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How Much Do You Really Know About Epilepsy

A picture of a young childImage via Wikipedia
How Much Do You Really Know About Epilepsy

Millions of people from all over the world suffer from a disorder called epilepsy. Five percent of the USA population has epilepsy. This disorder affects individuals from all age groups, from babies to elders. I suffer from epilepsy.

I developed the disorder at the age of five from viral encephalitis.

There are many myths and misconceptions about epilepsy. Unfortunately, the media does not take much in epilepsy. Because of the lack of interest in the disorder society doesn’t know all the facts about the disorder. The truth is that epilepsy does not affect the person who has epilepsy; it also affects the families and loved ones of that person.

It was very hard for me to accept my disorder. For many years I was in denial and I felt sorry for myself. Finally I joined a research group because I was desperate to find that magic drug that would help me control my seizures. I looked around and saw epileptics with brain damage caused by the number of seizures they were experiencing, people so drugged up that they could not talk, and people having up to sixty seizures a day, some an hour and a half long.

At that moment, I learned that I was lucky: I could function and experience the joys of life. So I worked on myself and learned to cope with my disorder. During this time, I went to a bookstore to get books on the disorder. I found no more than five books on the shelf. Doctors wrote all of the books that were on the bookshelf. If you were not a doctor, you could not understand what they were saying. At that moment I was compelled to write my first book on the disorder, “ Epilepsy You’re Not Alone”. I did research, interviewed three hundred people with the disorder, and used my own experiences to help others cope with epilepsy and learn to live a happy, healthy, productive life. I did many seminars, helped the Epilepsy Foundation, went on TV, wrote articles, and had articles written about me. The Epilepsy Foundation honored me with an award for my efforts.

Even though I believed having epilepsy was not going to stop me from living a happy, productive life, I still worried if I could become a mother. I wanted to have my own children. I did not want to adopt. But I did not want to bring a baby into this world with Down syndrome or any type of birth defect either. Why should I bring a child into this world and make them live a life where they could not enjoy life to the full extreme. That would be selfish on my part. There was a lot to take into consideration.

After a lot of research, consultation with my doctors, long discussions with my husband. We came to a decision that we were going to have a baby. My doctor’s watched me closely. I had a lot of tests and blood work and I took my medication religiously.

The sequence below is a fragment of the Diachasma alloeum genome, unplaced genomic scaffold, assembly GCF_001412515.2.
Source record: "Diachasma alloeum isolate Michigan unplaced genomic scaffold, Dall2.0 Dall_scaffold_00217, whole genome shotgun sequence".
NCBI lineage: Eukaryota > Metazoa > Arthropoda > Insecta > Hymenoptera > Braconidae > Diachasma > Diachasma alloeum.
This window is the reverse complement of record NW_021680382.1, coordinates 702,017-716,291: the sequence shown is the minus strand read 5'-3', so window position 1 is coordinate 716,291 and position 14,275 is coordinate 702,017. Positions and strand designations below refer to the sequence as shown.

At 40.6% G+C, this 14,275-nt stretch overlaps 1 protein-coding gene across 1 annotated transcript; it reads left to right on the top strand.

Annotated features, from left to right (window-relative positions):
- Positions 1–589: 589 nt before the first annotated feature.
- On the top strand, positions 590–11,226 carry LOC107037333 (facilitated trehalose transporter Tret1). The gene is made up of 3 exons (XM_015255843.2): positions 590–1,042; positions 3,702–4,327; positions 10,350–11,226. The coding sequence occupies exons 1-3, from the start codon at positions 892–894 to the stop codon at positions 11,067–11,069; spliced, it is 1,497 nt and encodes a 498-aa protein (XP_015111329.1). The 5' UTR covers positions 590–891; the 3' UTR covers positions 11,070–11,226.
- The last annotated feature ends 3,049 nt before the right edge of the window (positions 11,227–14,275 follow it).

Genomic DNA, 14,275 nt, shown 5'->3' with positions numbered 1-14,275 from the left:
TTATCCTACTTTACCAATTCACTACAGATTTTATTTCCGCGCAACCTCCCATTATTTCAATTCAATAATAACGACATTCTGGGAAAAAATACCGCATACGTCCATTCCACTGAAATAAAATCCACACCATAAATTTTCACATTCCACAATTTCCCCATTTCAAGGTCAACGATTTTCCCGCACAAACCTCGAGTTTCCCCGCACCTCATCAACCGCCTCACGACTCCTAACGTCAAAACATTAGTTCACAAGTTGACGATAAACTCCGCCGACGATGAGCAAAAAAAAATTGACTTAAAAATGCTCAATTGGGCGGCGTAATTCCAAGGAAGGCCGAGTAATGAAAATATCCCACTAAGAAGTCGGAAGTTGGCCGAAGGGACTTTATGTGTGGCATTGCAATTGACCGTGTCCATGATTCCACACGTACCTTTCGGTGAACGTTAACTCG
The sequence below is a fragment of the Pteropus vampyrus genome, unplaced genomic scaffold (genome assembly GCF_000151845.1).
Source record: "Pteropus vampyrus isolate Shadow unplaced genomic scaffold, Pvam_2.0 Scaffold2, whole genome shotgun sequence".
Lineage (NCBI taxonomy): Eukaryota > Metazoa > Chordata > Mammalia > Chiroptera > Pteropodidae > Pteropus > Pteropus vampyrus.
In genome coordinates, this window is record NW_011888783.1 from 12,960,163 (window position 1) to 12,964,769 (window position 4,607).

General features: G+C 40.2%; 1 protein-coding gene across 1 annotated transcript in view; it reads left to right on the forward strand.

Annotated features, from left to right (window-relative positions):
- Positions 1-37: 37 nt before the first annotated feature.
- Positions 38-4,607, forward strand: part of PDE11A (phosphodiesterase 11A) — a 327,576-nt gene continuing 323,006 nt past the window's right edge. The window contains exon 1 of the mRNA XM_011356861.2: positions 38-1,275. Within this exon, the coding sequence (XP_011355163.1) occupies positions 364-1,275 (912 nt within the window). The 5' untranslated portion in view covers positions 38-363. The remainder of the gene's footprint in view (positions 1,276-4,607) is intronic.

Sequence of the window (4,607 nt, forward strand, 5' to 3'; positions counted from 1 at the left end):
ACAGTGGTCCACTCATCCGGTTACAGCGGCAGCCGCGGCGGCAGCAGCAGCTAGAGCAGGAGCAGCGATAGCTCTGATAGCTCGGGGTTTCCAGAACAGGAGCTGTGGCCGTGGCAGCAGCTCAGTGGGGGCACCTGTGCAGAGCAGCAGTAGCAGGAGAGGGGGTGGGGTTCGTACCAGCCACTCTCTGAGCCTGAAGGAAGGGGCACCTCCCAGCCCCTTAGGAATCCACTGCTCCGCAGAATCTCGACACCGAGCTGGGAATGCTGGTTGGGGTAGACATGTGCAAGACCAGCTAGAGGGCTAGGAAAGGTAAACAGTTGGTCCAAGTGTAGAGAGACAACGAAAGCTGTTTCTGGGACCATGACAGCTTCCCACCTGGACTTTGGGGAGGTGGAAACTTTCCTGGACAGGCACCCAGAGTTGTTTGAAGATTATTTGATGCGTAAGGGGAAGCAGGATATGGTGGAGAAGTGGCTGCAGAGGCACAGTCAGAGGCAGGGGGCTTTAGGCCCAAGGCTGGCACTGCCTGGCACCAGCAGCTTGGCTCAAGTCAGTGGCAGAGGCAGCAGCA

I was nervous during my nine months of pregnancy. I tried to do everything by the book. I ate nutritiously. I made sure I steamed all my vegetables. I made sure I always had a good night sleep. I took all my medicine on time and did everything the doctor told me to do.

I had a wonderful pregnancy. I was not tired until my seventh month. They had me taking Trileptal and Phenobarbital. In Europe Trileptal was used a lot with pregnant women with epilepsy. During my pregnancies I had less seizures than when I was not pregnant’ I gave birth to Michael at eight and a half months. Michael was health and had no birth defects.

Now years later, I have three healthy children. My son Michael, who is five years old, My daughter Alexis, who just turned three years old and baby Anthony who is seven months old.

After my third pregnancy I decided to write my second book on pregnant women with epilepsy. I spoke with many women over the years, who have epilepsy. Many women with epilepsy were afraid to have children because of possible birth defects, afraid that the medication they were taking would have some type of negative affect to the baby, they were afraid their seizures would increase or the severity of the seizure.

These are common worries that many women had with epilepsy, but as you know everybody’s disorder is different. Some women have focal and some women have grand mal seizures. Everyone reacts differently to various medications. Some women can be controlled with medication and some cannot. Some people’s seizure derives from the left or right temporal part of the brain, some from the frontal and some from all parts of the brain.

What I am trying to say, is because each women’s disorder is different, depending on the type of epilepsy they have, past medical history, and their families past medical history, each women’s pregnancy will be different also. This is why you need to consult with your doctor and see if it is a good idea to have children

I noticed that a lot of women still believed in a lot of myths about pregnancy rather than theory. I want to show others that you can have healthy children with epilepsy and be a great mother. Life does not end because you have epilepsy. It only has begun. Everyday is a new day with new opportunities waiting and new things to explore. Don’t think you can’t enjoy what life has to offer just because you have epilepsy.

I will not let having epilepsy get me down. I have a whole life ahead of me and I will make sure I enjoy every moment of it. I can't drive; I have limitations in my life. But I refuse to let my disorder interfere with my life. I am determined to help myself and I want to help everyone who is affected by epilepsy.

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